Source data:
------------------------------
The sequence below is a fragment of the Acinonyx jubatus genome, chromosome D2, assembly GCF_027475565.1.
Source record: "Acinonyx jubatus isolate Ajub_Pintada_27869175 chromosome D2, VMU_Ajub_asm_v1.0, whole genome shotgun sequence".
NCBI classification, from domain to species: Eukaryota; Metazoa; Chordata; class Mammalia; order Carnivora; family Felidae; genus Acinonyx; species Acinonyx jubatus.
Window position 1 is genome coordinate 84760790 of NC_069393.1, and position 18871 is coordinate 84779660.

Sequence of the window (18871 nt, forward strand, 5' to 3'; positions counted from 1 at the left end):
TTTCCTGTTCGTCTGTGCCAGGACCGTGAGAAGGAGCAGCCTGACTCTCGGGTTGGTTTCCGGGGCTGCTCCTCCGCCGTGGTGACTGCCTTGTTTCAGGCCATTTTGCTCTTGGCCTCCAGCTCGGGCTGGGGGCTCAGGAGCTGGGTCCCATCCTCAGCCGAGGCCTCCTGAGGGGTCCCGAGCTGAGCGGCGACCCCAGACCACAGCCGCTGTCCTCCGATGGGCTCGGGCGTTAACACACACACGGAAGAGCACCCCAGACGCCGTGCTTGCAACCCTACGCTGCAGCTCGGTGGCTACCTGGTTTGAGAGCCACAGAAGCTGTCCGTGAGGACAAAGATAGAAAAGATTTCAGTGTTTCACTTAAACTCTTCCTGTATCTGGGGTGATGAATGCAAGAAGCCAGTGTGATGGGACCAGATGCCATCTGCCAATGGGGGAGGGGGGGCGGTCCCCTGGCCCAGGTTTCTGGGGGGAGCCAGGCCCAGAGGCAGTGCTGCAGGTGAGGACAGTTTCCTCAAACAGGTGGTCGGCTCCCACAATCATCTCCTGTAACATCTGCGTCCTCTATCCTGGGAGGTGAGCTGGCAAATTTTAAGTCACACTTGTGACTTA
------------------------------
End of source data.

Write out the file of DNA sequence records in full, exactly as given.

The sequence below is a fragment of the Acinonyx jubatus genome, chromosome D2, assembly GCF_027475565.1.
Source record: "Acinonyx jubatus isolate Ajub_Pintada_27869175 chromosome D2, VMU_Ajub_asm_v1.0, whole genome shotgun sequence".
NCBI classification, from domain to species: Eukaryota; Metazoa; Chordata; class Mammalia; order Carnivora; family Felidae; genus Acinonyx; species Acinonyx jubatus.
Window position 1 is genome coordinate 84760790 of NC_069393.1, and position 18871 is coordinate 84779660.

Sequence of the window (18871 nt, forward strand, 5' to 3'; positions counted from 1 at the left end):
TTTCCTGTTCGTCTGTGCCAGGACCGTGAGAAGGAGCAGCCTGACTCTCGGGTTGGTTTCCGGGGCTGCTCCTCCGCCGTGGTGACTGCCTTGTTTCAGGCCATTTTGCTCTTGGCCTCCAGCTCGGGCTGGGGGCTCAGGAGCTGGGTCCCATCCTCAGCCGAGGCCTCCTGAGGGGTCCCGAGCTGAGCGGCGACCCCAGACCACAGCCGCTGTCCTCCGATGGGCTCGGGCGTTAACACACACACGGAAGAGCACCCCAGACGCCGTGCTTGCAACCCTACGCTGCAGCTCGGTGGCTACCTGGTTTGAGAGCCACAGAAGCTGTCCGTGAGGACAAAGATAGAAAAGATTTCAGTGTTTCACTTAAACTCTTCCTGTATCTGGGGTGATGAATGCAAGAAGCCAGTGTGATGGGACCAGATGCCATCTGCCAATGGGGGAGGGGGGGCGGTCCCCTGGCCCAGGTTTCTGGGGGGAGCCAGGCCCAGAGGCAGTGCTGCAGGTGAGGACAGTTTCCTCAAACAGGTGGTCGGCTCCCACAATCATCTCCTGTAACATCTGCGTCCTCTATCCTGGGAGGTGAGCTGGCAAATTTTAAGTCACACTTGTGACTTA